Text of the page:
Today I am going to give my readers a review of Pear OS 7. Unlike my last "short preview," I have a been using Pear OS 7 on a live machine for more than a month now. If you want to know what Pear OS is, it is basically a Mac OS X imitator Linux distribution based off Ubuntu. It is designed to look like OSX running Linux.
I'll start off by saying. If you want a OS X experience, this is not it. Yes, the look is there and it has lot of cool things but the looks are not skin deep. It doesn't have the Mac philosophy behind it. Skinning something and adding icons does not make it a Mac experience.
Now, for my review.
About a month and half ago, my Thinkpad's OS tanked. I was upgrading my kernel to 3.7 on my Ubuntu 12.04 build and it got hosed. About the same time, I was playing with Pear OS in a VM (Virtual Machine). With my Ubuntu operating system hosed on my Thinkpad, I figure I'd give Pear OS 7 the full-time treatment on a live machine. Since it is Ubuntu based, the installation was also a good test to see if my provisioning script worked. I have this script that loads up all my required applications (LAMP stack w/ Java and several IDEs) in Ubuntu, copies my keys, preferences, fonts, color schemes, and even rsyncs a fully configured WINE set-up with a complete MS Office bottle complete with shortcuts and all. Within 15 minutes, I had a fully working disaster recovered Ubuntu based build from my previous Thinkpad set-up. Even my local mail and GIT repos carried over thanks to RSYNC from my hourly backups.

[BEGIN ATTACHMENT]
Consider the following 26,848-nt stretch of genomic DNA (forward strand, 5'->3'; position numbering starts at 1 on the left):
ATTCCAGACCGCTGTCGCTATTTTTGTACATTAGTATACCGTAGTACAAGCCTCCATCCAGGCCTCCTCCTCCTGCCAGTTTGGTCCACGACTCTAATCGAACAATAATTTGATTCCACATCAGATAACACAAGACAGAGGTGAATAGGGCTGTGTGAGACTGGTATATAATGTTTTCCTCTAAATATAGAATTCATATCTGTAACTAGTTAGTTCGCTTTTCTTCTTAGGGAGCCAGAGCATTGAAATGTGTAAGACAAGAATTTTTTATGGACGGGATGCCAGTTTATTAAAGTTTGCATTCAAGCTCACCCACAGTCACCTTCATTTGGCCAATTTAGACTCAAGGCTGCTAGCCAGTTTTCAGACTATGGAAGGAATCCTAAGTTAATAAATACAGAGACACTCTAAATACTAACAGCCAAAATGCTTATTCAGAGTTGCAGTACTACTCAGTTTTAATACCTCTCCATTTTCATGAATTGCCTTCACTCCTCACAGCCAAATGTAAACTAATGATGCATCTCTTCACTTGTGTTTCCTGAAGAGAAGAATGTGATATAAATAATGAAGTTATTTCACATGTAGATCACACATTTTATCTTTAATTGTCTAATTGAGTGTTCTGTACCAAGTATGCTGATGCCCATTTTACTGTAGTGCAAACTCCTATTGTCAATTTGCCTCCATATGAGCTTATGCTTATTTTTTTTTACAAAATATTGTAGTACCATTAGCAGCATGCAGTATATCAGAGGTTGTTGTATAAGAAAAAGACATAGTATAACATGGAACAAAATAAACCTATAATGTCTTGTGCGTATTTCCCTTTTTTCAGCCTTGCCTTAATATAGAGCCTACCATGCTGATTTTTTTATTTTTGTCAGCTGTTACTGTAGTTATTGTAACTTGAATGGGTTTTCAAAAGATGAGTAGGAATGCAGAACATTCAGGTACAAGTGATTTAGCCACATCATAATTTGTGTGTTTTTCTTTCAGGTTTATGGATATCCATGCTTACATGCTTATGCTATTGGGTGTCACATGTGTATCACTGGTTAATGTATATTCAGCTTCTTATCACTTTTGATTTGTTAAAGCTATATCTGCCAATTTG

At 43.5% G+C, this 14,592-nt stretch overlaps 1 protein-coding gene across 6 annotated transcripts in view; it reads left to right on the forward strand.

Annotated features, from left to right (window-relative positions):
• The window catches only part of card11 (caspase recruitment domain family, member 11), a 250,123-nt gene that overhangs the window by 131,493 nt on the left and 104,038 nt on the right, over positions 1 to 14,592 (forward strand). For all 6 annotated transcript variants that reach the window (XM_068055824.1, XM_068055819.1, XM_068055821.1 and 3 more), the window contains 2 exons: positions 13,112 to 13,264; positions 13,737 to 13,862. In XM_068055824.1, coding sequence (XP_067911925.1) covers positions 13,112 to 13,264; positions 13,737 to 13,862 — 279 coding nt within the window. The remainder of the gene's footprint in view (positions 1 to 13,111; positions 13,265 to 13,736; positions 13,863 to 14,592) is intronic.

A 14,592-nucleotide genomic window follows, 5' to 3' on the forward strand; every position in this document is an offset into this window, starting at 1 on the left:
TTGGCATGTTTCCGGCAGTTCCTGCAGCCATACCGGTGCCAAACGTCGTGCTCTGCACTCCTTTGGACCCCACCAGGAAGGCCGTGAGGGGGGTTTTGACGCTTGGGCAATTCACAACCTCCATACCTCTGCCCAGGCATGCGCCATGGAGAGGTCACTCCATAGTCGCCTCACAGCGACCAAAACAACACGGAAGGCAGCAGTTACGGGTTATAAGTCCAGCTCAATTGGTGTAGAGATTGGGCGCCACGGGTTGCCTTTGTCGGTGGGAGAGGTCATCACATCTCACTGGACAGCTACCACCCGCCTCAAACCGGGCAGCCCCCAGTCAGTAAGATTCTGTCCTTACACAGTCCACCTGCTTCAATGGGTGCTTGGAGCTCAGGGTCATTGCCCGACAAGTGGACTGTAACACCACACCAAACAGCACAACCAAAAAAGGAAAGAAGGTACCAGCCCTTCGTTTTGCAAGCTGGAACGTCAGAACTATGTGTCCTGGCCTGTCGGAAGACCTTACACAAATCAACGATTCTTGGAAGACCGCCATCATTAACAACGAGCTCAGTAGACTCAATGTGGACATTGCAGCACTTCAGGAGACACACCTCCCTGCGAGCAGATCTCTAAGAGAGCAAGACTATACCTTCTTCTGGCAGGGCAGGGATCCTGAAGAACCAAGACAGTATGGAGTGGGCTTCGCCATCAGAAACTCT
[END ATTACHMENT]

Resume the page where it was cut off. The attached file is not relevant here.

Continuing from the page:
So unlike many other Pear OS reviews that rely on Virtualization, I have this running on real hardware for a considerable amount of time. It is running on a June 2012 Core i5 Lenovo Thinkpad T420 with 16GB of RAM. The OS was installed on a 256GB Crucial M4 mSATA SSD. It literally takes 7-8 seconds to boot. Everything works- WiFi, Bluetooth, fingerprint scanner. This even works with my docking station as Ubuntu normally works. Hardware wise, I have no problems with. Software wise, it is pretty much 100% binary compatible with Ubuntu 12.10.
I literally rsynced a back-up of my old home directory with the ~/.local, ~/.config and everything carried over from my Ubuntu 12.04 install. Clicking on Thunderbird, I was able to pick up from the last email I was drafting out.
After boot, the OS consumes about 700 MB which is pretty lightweight for today's desktop operating systems. This would run comfortable on a 2GB-4GB machine. It also runs well at full-tilt, loading up VMware and a few VMs, I use all of this Thinkpads' 16GB of RAM daily.
Overall, for a Linux distro, I like it. I like the color scheme which is nice on the eyes. The use of typeface is pretty pleasing to the eye. One thing I hated about eOS (Elementary OS) was the inconsistent behavior and lack of minimize button. Pear OS is more coherent. However, I should note, Pear OS lifted many things from eOS. eOS brought out many cool features and projects and it seemed as if Pear OS simply lifted them and skinned them with its own flair. It is the nature of open-source. For example, the "spaces" virtual windows and app switching were lifted from eOS.